The Rules of Professional Conduct have certain requirements when dealing with purchase and sale transactions, which usually include the presence of a different lawyer on both sides of the transaction.

To speak to a lawyer at Krol & Krol about the real estate services we provide, contact us today at 905.707.3370.

What is title insurance and what does it cover?

It is important, when purchasing a property in Ontario, that you obtain one with clear ownership, which is also known as “good title”.

Title insurance is a form of insurance policy to insure the homebuyer and mortgage lender (when involved), against the loss or damage sustained as a result of surveyed title risks and defects. Title insurance helps to ensure that the quality of the legal title that you are purchasing when purchasing the property is unproblematic. In other words, it transfers the risks connected with the property title from the homebuyer and mortgage lender to the title company.

Title insurance is a form of insurance that has recently become more commonly accepted by different mortgage lenders.

Title insurance can provide coverage in the event that the following circumstances arise:
1. Work orders which arise from the failure of previous owners to obtain proper permits;
2. Cover a purchaser for issues that an up to date survey might reveal;
3. Access-related problems;
4. Any mortgage or lien affecting the property;
5. The unmarketability of title to the property;
6. Another entity having ownership over the property or any other interests, whether or not it appears on the registered title;
7. Liens that result from court orders, property tax arrears, or public utility arrears;
8. Any unregistered hydro easement;
9. Any uncompleted, unsigned or unregistered documents;
10. The invalidity of your title due to fraud, forgery, duress, incapacity or impersonation.

It is important to note that title insurance will not necessarily fix any issue that is discovered on title, however it will often times protect the owner from financial loss for issues which may not be discoverable through regular investigations.

For more information on real estate law, contact Marilyn Krol (partner at Krol & Krol) at 905.707.3370.

What is the difference between various types of mortgages?

Mortgages are loans that are secured against homes. There are many different kinds of mortgages a person can obtain.

There are three types of mortgages: a closed mortgage, a convertible mortgage, and an open mortgage.

A closed mortgage cannot be changed. TIn this regard, the buyer is not allowed to prepay or renegotiate the terms of a closed mortgage until the term outlined has been completed. The only way that a borrower may be able to convince the lender to alter the mortgage is by paying an interest penalty.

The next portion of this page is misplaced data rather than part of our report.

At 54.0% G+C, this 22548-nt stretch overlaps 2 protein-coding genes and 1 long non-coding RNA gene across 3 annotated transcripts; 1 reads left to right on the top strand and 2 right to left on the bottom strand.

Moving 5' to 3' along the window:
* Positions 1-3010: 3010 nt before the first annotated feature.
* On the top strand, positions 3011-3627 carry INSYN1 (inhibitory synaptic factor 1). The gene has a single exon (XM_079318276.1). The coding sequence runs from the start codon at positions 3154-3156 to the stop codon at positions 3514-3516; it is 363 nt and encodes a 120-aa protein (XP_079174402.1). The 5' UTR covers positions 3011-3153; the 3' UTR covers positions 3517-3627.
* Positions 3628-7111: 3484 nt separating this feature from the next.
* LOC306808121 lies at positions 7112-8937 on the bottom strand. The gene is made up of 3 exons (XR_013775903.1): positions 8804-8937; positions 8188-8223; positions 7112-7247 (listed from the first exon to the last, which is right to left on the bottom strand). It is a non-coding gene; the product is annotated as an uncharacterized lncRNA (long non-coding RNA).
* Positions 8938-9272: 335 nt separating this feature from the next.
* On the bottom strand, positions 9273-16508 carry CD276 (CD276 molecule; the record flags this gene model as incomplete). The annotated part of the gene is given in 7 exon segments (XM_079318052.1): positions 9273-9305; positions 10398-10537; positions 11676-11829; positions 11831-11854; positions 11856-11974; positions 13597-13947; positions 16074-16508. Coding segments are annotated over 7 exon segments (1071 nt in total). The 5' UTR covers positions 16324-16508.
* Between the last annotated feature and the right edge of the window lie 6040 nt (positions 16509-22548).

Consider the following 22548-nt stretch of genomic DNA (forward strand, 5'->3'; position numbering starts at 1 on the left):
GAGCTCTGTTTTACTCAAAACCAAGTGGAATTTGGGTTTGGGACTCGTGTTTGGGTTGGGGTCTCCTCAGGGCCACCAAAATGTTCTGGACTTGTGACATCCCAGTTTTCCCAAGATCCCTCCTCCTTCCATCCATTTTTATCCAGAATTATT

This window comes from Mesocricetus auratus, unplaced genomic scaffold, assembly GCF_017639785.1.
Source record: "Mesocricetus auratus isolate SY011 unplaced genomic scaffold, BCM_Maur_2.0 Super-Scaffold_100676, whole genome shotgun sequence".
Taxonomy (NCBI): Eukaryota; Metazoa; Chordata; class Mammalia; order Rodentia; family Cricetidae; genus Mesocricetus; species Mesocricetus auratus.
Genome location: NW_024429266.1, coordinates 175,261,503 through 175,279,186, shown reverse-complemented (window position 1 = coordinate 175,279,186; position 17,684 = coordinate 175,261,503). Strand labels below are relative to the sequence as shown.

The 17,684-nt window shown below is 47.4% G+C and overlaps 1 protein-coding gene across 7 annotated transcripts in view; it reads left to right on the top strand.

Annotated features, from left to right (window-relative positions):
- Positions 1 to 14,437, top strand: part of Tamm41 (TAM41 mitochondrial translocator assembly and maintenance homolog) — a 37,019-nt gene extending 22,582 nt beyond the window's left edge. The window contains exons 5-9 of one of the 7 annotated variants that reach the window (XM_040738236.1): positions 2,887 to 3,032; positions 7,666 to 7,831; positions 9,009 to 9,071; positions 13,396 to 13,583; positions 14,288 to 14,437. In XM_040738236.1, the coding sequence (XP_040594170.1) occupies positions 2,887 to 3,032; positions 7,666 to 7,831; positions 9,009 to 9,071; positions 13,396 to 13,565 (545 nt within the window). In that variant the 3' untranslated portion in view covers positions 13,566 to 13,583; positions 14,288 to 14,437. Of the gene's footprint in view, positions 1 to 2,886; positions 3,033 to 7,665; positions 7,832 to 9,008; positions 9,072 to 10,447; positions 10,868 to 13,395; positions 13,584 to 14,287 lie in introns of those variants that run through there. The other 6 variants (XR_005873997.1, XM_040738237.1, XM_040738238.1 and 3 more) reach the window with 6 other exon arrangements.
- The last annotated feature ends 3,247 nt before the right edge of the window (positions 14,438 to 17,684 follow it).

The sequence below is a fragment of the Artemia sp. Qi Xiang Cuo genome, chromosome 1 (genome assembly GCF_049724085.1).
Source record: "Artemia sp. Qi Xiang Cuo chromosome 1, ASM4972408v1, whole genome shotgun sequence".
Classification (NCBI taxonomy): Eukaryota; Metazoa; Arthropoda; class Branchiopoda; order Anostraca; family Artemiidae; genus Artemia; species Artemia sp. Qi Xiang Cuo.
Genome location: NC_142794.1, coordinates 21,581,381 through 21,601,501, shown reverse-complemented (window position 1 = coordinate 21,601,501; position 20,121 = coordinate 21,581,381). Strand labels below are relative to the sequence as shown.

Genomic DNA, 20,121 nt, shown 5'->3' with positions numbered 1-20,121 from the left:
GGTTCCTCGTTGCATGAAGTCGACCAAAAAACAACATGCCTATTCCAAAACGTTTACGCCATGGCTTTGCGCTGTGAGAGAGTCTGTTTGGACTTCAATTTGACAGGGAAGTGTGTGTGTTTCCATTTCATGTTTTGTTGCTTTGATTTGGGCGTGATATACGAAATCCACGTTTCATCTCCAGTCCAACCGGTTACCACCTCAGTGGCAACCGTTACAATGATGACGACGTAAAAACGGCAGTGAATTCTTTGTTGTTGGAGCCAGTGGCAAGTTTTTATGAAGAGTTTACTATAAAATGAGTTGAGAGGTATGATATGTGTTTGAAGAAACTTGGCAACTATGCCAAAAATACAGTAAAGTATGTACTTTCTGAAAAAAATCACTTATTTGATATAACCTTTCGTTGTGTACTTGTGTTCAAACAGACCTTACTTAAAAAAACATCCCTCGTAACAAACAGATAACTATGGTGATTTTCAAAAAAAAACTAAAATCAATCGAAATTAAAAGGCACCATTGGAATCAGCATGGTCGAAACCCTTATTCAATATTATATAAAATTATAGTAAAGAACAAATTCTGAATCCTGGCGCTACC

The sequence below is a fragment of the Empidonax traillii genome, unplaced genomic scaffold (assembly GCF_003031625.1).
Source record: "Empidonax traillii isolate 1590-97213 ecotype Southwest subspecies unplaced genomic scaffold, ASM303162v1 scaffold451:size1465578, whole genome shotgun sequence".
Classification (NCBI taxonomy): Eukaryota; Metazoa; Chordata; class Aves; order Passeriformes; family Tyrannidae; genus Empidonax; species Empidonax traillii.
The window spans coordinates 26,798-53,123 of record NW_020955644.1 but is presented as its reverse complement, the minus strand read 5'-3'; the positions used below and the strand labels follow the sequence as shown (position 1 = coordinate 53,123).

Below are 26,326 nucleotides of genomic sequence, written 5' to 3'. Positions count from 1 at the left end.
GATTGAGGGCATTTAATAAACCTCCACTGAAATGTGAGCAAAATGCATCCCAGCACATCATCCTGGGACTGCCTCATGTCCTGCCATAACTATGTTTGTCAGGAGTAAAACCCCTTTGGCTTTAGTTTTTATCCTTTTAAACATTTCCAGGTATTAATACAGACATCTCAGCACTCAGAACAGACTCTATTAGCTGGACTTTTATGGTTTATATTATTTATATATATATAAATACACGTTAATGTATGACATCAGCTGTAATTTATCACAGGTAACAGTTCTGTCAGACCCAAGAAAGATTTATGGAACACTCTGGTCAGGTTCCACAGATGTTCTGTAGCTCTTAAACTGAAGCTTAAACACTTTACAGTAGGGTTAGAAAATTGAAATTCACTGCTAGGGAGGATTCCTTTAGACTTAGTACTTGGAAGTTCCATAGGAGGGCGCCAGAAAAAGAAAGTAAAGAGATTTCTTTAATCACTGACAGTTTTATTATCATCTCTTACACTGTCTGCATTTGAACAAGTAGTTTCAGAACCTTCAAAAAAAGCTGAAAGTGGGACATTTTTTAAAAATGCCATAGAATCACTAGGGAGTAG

A convertible closed mortgage is a closed mortgage whereby the borrower is able to change the mortgage from a short-term mortgage, to a long-term mortgage, depending on the financial needs of the borrower.

An open mortgage is one that can be prepaid, paid off, or renegotiated at any time and in every amount without interest or penalty. Usually, even if the term in both the closed and open mortgages are the same, the interest rate on an open mortgage is higher than it is on a closed mortgage.

A pre-approved mortgage is obtained before you go looking for the home you wish to purchase. It outlines how much, based on your qualifications and personal credit ratings, the bank feels you can afford to borrow from the bank. By being pre-approved, you know in advance what funds you will have available in order to negotiate your purchase price.  Additionally, if the property is very desirable you can put in an offer without it being conditional on financing and then the sellers may be more inclined to negotiate an offer of purchase with you.

A conventional mortgage is a loan that does not need to be insured against default.

A high-ratio mortgage is a loan that needs to be insured against loss by either Canada Mortgage and Housing Corporation (CMHC), a Federal Government Corporation, or GE Capital, a private insurer. For information about premiums added to the mortgage amount, or the premiums paid at closing, please refer to CMHC Borrowing Costs.

For more information on mortgages and which are best to suit your interests, contact Marilyn Krol, an experienced partner and real estate lawyer at Krol & Krol, at (905) 707-3370.

Why should I hire a real estate lawyer?

Each party (the vendor and the purchaser) to a real estate transaction needs a separate, independent real estate lawyer in order to close a real estate transaction in Ontario.